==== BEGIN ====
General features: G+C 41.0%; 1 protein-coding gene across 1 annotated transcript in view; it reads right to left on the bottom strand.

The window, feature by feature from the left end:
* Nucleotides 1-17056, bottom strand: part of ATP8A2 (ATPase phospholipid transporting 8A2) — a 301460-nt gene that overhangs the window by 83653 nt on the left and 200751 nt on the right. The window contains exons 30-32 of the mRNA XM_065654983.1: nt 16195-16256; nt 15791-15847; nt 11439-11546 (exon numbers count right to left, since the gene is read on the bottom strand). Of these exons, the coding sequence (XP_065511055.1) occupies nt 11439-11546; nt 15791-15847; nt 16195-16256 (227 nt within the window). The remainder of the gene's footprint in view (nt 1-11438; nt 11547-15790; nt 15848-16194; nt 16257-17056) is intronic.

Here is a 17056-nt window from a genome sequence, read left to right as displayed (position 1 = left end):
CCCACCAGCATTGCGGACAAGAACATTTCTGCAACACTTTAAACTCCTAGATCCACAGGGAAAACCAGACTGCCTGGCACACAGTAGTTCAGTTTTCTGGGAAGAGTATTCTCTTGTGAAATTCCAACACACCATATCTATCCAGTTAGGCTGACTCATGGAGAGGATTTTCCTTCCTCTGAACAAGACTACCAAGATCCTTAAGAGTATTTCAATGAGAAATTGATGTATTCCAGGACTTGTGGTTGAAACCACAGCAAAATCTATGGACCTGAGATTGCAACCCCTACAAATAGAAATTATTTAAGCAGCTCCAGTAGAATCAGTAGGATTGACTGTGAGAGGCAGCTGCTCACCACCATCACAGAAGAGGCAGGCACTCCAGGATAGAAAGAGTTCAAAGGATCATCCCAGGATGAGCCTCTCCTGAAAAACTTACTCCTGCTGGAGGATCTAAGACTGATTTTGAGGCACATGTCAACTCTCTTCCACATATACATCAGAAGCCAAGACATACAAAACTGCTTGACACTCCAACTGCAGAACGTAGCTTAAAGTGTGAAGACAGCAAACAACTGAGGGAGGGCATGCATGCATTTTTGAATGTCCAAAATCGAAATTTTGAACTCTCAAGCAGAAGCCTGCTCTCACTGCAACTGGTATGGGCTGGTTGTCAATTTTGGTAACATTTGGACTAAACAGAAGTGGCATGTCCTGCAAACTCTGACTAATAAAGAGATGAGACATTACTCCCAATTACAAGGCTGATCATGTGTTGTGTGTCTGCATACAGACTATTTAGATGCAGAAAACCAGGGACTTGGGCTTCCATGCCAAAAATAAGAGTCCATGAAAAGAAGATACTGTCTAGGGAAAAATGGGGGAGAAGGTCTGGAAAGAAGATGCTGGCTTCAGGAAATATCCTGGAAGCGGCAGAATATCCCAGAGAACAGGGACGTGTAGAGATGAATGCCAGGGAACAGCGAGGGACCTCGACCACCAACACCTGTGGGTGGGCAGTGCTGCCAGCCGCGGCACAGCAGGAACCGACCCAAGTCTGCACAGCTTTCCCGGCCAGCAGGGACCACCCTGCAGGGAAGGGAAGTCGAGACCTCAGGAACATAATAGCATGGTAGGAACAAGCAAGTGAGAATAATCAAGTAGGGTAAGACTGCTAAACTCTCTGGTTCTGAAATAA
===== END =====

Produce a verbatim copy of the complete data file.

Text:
General features: G+C 41.0%; 1 protein-coding gene across 1 annotated transcript in view; it reads right to left on the bottom strand.

The window, feature by feature from the left end:
* Nucleotides 1-17056, bottom strand: part of ATP8A2 (ATPase phospholipid transporting 8A2) — a 301460-nt gene that overhangs the window by 83653 nt on the left and 200751 nt on the right. The window contains exons 30-32 of the mRNA XM_065654983.1: nt 16195-16256; nt 15791-15847; nt 11439-11546 (exon numbers count right to left, since the gene is read on the bottom strand). Of these exons, the coding sequence (XP_065511055.1) occupies nt 11439-11546; nt 15791-15847; nt 16195-16256 (227 nt within the window). The remainder of the gene's footprint in view (nt 1-11438; nt 11547-15790; nt 15848-16194; nt 16257-17056) is intronic.

Here is a 17056-nt window from a genome sequence, read left to right as displayed (position 1 = left end):
CCCACCAGCATTGCGGACAAGAACATTTCTGCAACACTTTAAACTCCTAGATCCACAGGGAAAACCAGACTGCCTGGCACACAGTAGTTCAGTTTTCTGGGAAGAGTATTCTCTTGTGAAATTCCAACACACCATATCTATCCAGTTAGGCTGACTCATGGAGAGGATTTTCCTTCCTCTGAACAAGACTACCAAGATCCTTAAGAGTATTTCAATGAGAAATTGATGTATTCCAGGACTTGTGGTTGAAACCACAGCAAAATCTATGGACCTGAGATTGCAACCCCTACAAATAGAAATTATTTAAGCAGCTCCAGTAGAATCAGTAGGATTGACTGTGAGAGGCAGCTGCTCACCACCATCACAGAAGAGGCAGGCACTCCAGGATAGAAAGAGTTCAAAGGATCATCCCAGGATGAGCCTCTCCTGAAAAACTTACTCCTGCTGGAGGATCTAAGACTGATTTTGAGGCACATGTCAACTCTCTTCCACATATACATCAGAAGCCAAGACATACAAAACTGCTTGACACTCCAACTGCAGAACGTAGCTTAAAGTGTGAAGACAGCAAACAACTGAGGGAGGGCATGCATGCATTTTTGAATGTCCAAAATCGAAATTTTGAACTCTCAAGCAGAAGCCTGCTCTCACTGCAACTGGTATGGGCTGGTTGTCAATTTTGGTAACATTTGGACTAAACAGAAGTGGCATGTCCTGCAAACTCTGACTAATAAAGAGATGAGACATTACTCCCAATTACAAGGCTGATCATGTGTTGTGTGTCTGCATACAGACTATTTAGATGCAGAAAACCAGGGACTTGGGCTTCCATGCCAAAAATAAGAGTCCATGAAAAGAAGATACTGTCTAGGGAAAAATGGGGGAGAAGGTCTGGAAAGAAGATGCTGGCTTCAGGAAATATCCTGGAAGCGGCAGAATATCCCAGAGAACAGGGACGTGTAGAGATGAATGCCAGGGAACAGCGAGGGACCTCGACCACCAACACCTGTGGGTGGGCAGTGCTGCCAGCCGCGGCACAGCAGGAACCGACCCAAGTCTGCACAGCTTTCCCGGCCAGCAGGGACCACCCTGCAGGGAAGGGAAGTCGAGACCTCAGGAACATAATAGCATGGTAGGAACAAGCAAGTGAGAATAATCAAGTAGGGTAAGACTGCTAAACTCTCTGGTTCTGAAATAA